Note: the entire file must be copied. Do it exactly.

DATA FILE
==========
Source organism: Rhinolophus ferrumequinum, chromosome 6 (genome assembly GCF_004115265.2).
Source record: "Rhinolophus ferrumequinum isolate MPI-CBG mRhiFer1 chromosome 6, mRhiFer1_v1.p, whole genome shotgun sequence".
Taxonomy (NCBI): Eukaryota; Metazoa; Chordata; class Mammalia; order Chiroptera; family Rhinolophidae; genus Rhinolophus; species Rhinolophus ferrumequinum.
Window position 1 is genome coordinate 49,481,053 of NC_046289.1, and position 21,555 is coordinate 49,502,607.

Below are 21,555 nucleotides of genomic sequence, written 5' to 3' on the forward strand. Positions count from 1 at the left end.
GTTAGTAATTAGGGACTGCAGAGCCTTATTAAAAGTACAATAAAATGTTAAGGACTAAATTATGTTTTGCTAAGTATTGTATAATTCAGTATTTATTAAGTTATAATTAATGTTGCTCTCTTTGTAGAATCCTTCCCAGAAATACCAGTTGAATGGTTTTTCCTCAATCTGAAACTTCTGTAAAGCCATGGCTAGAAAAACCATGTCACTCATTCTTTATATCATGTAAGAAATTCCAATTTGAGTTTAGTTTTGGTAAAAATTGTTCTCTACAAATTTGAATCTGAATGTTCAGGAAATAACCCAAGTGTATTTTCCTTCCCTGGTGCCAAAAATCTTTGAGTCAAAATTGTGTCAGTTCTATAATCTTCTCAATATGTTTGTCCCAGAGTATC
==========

Source organism: Rhinolophus ferrumequinum, chromosome 6 (genome assembly GCF_004115265.2).
Source record: "Rhinolophus ferrumequinum isolate MPI-CBG mRhiFer1 chromosome 6, mRhiFer1_v1.p, whole genome shotgun sequence".
Taxonomy (NCBI): Eukaryota; Metazoa; Chordata; class Mammalia; order Chiroptera; family Rhinolophidae; genus Rhinolophus; species Rhinolophus ferrumequinum.
Window position 1 is genome coordinate 49,481,053 of NC_046289.1, and position 21,555 is coordinate 49,502,607.

Below are 21,555 nucleotides of genomic sequence, written 5' to 3' on the forward strand. Positions count from 1 at the left end.
GTTAGTAATTAGGGACTGCAGAGCCTTATTAAAAGTACAATAAAATGTTAAGGACTAAATTATGTTTTGCTAAGTATTGTATAATTCAGTATTTATTAAGTTATAATTAATGTTGCTCTCTTTGTAGAATCCTTCCCAGAAATACCAGTTGAATGGTTTTTCCTCAATCTGAAACTTCTGTAAAGCCATGGCTAGAAAAACCATGTCACTCATTCTTTATATCATGTAAGAAATTCCAATTTGAGTTTAGTTTTGGTAAAAATTGTTCTCTACAAATTTGAATCTGAATGTTCAGGAAATAACCCAAGTGTATTTTCCTTCCCTGGTGCCAAAAATCTTTGAGTCAAAATTGTGTCAGTTCTATAATCTTCTCAATATGTTTGTCCCAGAGTATC